Tackling Stagnation of Texas Entrepreneurship (Blog Post)

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Blog Post
Title Tackling Stagnation of Texas Entrepreneurship (Blog Post)
Author Dylan Dickens
Series Texas Entrepreneurship
Content status Tabled
Publication date
© edegan.com, 2016


A blog post focusing on the status of Texas entrepreneurship and a potential solution.

Blog Text

"If current trends continue, Texas, the second-largest state in the U.S. in terms of gross domestic product (GDP), will be struggling to remain in the top 10 for venture capital investment within the next decade. The reason for Texas’ relative decline is simple: while other high-ranking states are growing their venture capital investment at extremely fast rates, Texas’ venture capital investment has decreased 19% over the past 10 years in real terms." In this damning analysis backed by inflation [www.bls.gov/data/inflation_calculator.htm data] from the U.S. Bureau of Labor Statistics, a serious concern for the future of the Texan economy is laid out.

Venture capital investment is critical to maintaining a healthy entrepreneurship ecosystem. As outlined by Larry Peterson, the Executive Director for the Texas Foundation for Innovative Communities, high-growth companies developed from healthy entrepreneurship ecosystems account for only 2 – 7% of all companies in a given year, but account for all net jobs and GDP growth. He elaborates that in order to preserve the Texan economy in light of dropping oil prices, rather than reducing services or raising taxes, Texas should rather try stimulating growth.

Innovation and entrepreneurship, which are "calculated to drive about 60% of this economic growth," require strong sources of capital, labor and technology, a healthy entrepreneurship ecosystem, to thrive. Texas has low costs, relatively low taxes, moderate regulatory burden, and tort restraint, which add up to a pretty solid economic formula to promote standard business, but unfortunately its not enough to promote entrepreneurship. "Mighty research universities, large pools of venture capital, experienced serial entrepreneurs, large technology companies, and vibrant entrepreneurial resources all combine to provide robust entrepreneurship growth," Peterson continues, outlining the necessities for a vibrant Texan future.

The largest identified lag in these necessities within Texas is capital. While there is "no shortage of capital" in Texas, there are seemingly unnecessary barriers to access, a lack of information, and little government support. In order to avoid appropriation, there are two suggested routes of government supported entrepreneurship without having government funded entrepreneurship. Taking a play out of Michigan's book, a one-time, government-funded State Small Business Credit Initiative, or SSBCI, could be a solution. No direct appropriation is made, but future revenues are used as collateral to raise funds from the private sector. Managed prudently, the returns cover return of capital and program expenses, and can even yield a small surplus for the state. In the SSBCI model, privately managed funds are making investment decisions, alongside a multiple of private capital, usually 4x-20x, invested alongside state funds.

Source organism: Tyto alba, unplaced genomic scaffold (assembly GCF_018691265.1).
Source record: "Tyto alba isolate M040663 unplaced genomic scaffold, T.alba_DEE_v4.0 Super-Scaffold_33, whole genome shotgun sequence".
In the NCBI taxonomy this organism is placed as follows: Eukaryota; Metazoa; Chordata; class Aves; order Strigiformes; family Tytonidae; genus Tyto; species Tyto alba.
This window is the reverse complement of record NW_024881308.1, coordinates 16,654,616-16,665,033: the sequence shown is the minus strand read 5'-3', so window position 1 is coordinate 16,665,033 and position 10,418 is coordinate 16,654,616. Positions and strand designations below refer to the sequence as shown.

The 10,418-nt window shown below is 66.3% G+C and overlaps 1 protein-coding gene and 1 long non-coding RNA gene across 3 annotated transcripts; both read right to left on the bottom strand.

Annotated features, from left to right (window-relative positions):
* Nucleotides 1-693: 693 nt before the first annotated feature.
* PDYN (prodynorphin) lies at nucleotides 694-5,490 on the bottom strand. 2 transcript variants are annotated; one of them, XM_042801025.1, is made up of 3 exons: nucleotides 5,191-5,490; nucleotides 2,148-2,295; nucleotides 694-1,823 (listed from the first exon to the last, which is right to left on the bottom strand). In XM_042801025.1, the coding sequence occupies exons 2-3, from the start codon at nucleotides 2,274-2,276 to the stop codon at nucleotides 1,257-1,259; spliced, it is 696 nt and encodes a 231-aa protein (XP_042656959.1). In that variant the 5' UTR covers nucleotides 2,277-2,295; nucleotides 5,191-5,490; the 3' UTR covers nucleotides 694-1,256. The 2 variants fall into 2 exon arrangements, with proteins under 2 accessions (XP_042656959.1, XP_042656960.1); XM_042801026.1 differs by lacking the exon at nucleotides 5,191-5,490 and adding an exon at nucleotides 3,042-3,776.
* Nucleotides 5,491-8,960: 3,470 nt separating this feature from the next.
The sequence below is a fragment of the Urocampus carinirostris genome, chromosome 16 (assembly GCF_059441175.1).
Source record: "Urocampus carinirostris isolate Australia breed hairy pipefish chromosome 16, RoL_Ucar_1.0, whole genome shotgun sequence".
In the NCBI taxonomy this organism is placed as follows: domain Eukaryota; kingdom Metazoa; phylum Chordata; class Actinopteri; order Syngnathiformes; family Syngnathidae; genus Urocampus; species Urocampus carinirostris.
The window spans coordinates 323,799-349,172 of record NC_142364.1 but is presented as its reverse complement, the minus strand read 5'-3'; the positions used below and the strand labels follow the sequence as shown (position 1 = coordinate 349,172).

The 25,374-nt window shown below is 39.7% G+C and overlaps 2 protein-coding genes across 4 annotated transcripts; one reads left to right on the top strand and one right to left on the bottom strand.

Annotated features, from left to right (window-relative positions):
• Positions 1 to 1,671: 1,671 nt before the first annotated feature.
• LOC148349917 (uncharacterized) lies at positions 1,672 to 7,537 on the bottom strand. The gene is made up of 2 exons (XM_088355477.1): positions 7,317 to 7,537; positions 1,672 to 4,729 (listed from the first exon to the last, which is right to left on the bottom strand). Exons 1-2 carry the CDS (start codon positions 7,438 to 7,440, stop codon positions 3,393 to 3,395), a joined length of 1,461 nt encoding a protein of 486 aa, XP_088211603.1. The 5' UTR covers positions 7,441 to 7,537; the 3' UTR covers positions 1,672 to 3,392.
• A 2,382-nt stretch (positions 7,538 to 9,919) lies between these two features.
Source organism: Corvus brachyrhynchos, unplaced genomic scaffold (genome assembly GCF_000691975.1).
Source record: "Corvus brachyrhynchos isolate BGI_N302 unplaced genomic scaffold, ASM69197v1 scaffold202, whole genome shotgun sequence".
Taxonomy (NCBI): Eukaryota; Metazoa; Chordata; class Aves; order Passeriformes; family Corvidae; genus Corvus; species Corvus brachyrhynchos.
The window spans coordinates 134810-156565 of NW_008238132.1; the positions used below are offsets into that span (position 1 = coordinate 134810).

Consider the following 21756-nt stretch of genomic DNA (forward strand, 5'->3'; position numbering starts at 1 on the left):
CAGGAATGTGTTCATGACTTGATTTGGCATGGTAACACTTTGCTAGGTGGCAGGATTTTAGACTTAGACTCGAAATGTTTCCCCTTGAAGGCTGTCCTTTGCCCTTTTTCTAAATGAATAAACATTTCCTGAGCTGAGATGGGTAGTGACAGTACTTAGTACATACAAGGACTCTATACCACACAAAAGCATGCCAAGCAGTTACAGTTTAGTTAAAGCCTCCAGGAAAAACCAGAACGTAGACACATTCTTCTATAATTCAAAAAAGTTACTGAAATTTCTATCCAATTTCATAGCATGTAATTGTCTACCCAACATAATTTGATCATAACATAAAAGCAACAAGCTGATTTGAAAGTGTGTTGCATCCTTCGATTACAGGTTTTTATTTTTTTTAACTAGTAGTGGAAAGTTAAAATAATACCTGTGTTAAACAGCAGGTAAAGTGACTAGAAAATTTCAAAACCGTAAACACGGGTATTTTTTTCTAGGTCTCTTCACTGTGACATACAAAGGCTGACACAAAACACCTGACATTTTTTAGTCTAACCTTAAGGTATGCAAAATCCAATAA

The second apparent option lies in an Economically Targeted Initiative or ETI. This provides a means to leverage state trust funds such as retirement funds and endowments, for the secondary purpose of building a state venture industry. Texas currently maintains more than $200B in such funds, in which which tens of billions are already invested in venture funds but primarily in other states. All of these trust funds are currently empowered to make co-investments with leading venture funds into Texas companies, or give tie-breaker preference to Texas-based fund managers, but there is no systematic disclosure or promotion of this information. By spreading a notion of "Texas-first" to encourage ETI investment into Texas-based entrepreneurship, this overwhelming source of capital could be used to kick-start the Texan entrepreneurship ecosystem.

Google Doc Link: https://docs.google.com/a/rice.edu/document/d/1kZwbgOVFUJSmpA3pFruXJRBeAd9sMa3FhBouTZz6rkQ/edit?usp=sharing


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